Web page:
Industrial & Medical Technology

Assisting the Disabled Population Using Wearable VR Headsets

12 April 2016

For years, with the help of computing technology, many scientific and engineering groups have been working diligently to create a more comfortable lifestyle for people with disabilities.

Patients with mobility impairments now have technology that allows them to operate a keyboard without using their hands, the visually impaired community has access to speech output systems that allow for more computer functionality, and even those with learning disabilities can use educational software that provides multi-sensory experiences. All of this technology aims to make life a little bit easier for those who have difficulty with simple tasks.

Brain-computer interface (BCI) technology is a versatile and up-and-coming technology that allows computers to communicate directly with the brain. One popular example of BCI that many are familiar with is the electroencephalograph (EEG) device, which measures electrical activity in the brain using a non-invasive method, and then translates the neural impulses of the brain into commands sent to a machine so that different tasks can be carried out.

The technology provides an alternative route from brain to action, which can be of great use to people with disabilities, allowing them to bypass the system that a non-disabled person would normally use to interact with his or her environment and carry out previously unachievable tasks.

A start-up company called Neurable is working to develop next-generation BCI technologies that allow for real-time control of devices using thoughts – for example, moving a wheelchair or car, by simply thinking about it.

The company is currently using a non-invasive headset that can be configured quickly and employs brain-signal processing algorithms.

The Neurable team shows off its prototype wearable device. (Image Credit: Neurable)The Neurable team shows off its prototype wearable device. (Image Credit: Neurable)The company is the result of electrical engineer Ramses Alcaide’s Ph.D. work at the University of Michigan. During the course of his research at the university, Alcaide worked to develop BCI technology for amputees, children with cerebral palsy, and those with amyotrophic lateral sclerosis.

“The passion to do this came to me when I was 8 years old and my uncle got into a truck accident, losing both his legs. Although at the time I did not know how to create the tools to help him. At that moment I decided to dedicate my life to creating technology to allow people with disabilities to live without limitations,” said Alcaide.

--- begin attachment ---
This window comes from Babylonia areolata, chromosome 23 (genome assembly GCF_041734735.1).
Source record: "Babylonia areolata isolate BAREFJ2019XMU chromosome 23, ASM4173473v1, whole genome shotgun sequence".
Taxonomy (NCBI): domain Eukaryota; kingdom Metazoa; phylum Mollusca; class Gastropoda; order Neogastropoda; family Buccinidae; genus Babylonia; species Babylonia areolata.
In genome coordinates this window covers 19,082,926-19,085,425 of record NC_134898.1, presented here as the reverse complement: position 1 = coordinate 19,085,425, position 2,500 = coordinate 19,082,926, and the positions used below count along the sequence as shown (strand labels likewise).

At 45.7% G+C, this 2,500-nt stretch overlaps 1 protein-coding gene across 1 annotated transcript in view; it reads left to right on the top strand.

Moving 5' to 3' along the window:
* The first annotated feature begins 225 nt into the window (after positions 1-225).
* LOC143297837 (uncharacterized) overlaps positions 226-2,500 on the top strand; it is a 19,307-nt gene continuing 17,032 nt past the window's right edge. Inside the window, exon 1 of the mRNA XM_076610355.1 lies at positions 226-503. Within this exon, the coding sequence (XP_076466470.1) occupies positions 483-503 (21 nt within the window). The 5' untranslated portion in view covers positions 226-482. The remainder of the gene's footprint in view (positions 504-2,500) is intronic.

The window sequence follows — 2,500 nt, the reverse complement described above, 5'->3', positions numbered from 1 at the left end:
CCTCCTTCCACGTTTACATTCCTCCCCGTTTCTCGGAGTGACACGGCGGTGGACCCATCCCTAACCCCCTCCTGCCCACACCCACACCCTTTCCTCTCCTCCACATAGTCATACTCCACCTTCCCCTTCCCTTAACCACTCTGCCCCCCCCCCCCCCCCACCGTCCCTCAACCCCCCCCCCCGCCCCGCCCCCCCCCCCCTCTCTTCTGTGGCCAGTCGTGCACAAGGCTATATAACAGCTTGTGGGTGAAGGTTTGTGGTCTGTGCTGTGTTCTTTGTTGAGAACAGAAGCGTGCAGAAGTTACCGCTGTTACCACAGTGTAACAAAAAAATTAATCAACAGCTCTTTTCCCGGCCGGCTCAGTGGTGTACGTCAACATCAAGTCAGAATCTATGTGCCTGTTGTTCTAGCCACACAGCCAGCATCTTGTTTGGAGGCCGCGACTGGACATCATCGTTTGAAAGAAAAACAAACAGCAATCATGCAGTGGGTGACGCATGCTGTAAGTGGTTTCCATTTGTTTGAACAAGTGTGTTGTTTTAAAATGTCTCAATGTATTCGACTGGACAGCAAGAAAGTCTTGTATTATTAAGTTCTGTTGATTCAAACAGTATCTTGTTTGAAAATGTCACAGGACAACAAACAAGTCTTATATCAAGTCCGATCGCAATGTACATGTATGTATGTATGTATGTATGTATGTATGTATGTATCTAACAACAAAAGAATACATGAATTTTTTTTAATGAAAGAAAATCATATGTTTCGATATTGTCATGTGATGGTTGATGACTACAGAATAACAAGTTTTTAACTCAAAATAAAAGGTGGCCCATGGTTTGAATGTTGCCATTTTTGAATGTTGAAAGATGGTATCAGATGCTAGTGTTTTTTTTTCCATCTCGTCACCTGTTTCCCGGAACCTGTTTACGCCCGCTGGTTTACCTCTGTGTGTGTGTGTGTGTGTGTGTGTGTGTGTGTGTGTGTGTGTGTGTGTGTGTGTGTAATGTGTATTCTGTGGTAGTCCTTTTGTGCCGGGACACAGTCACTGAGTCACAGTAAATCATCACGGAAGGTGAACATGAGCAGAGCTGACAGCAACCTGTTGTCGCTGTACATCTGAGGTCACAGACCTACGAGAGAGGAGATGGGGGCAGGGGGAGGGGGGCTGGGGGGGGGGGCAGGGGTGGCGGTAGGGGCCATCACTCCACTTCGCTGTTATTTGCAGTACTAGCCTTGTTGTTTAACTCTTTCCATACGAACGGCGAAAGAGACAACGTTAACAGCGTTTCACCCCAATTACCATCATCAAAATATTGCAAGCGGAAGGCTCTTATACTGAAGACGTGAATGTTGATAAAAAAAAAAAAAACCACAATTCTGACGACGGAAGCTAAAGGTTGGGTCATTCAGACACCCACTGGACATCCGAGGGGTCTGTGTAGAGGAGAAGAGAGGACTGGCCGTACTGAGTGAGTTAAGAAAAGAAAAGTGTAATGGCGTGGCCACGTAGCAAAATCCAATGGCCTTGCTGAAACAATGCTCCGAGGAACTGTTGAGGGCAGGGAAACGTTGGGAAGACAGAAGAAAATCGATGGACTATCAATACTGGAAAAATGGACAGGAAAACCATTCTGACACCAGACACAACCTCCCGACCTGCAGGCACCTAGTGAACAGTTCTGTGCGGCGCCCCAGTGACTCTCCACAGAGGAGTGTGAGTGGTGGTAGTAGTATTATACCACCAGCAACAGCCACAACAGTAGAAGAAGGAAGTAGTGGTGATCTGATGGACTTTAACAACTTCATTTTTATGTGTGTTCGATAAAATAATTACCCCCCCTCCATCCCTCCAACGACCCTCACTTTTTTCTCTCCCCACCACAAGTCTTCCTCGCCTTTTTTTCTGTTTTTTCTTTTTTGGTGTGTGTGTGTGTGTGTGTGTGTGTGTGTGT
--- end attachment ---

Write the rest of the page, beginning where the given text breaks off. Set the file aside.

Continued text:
As CEO of Neurable, Alcaide aims to mass produce the wearable technology and transform the lives of people with disabilities. His company currently has five employees on board, working to develop the marketable prototype.

The initial technology behind the device was developed in the University of Michigan’s Direct Brain Interface Laboratory which focuses on developing medical applications that can improve the quality of life for those who are severely impaired.

So far, Neurable’s BCI has been tested on over 190 people, 60 of whom suffered from motor impairments. Back in 2014, the lab demonstrated its technological developments on the Discovery Channel.

How It Works

Neurable’s BCI works by sending any kind of stimulus – audio, visual, or vibrotactile, to name a few – in order to activate brain activity. That stimulus is what gets the device to interpret user intention and permits device control.

Now that the technology has been proven functional for a few years, Neurable is creating a wearable that lets users control devices with their brains, along with a fully immersive virtual reality headset.

Neurable made an appearance at this year’s Consumer Electronics Show. (Image Credit: Neurable)Neurable made an appearance at this year’s Consumer Electronics Show. (Image Credit: Neurable)“Neurable’s technology represents the next step forward in virtual reality (VR) and augmented reality (AR) by connecting your mind to these worlds. Companies like Oculus and Sony are building immersive VR experiences and games, but these experiences have challenges in movement and limited ways of interacting. Neurable changes all this by putting your mind into VR/AR,” said Alcaide.

Many groups have been working on non-invasive brain technology, but so far its capabilities have been somewhat limited. Anything remotely close to being functional and diverse tends to be too expensive, invasive, or takes a long time to learn how to use.

According to Neurable, its technology has “demonstrated significantly greater accuracy (98% versus 50 to 70%), faster response speed (500 milliseconds versus 1 minute or more), lower cost ($300 to $500 versus $800 to $20,000) and has a shorter setup time (5 minutes versus 30 minutes) compared to eye trackers and competing non-invasive BCIs.”

Although it’s still a distant goal, Alcaide envisions Neurable’s BCI allowing the disabled to drive cars, control televisions, computers, smartphones, and explore virtual reality environments entirely with their thoughts

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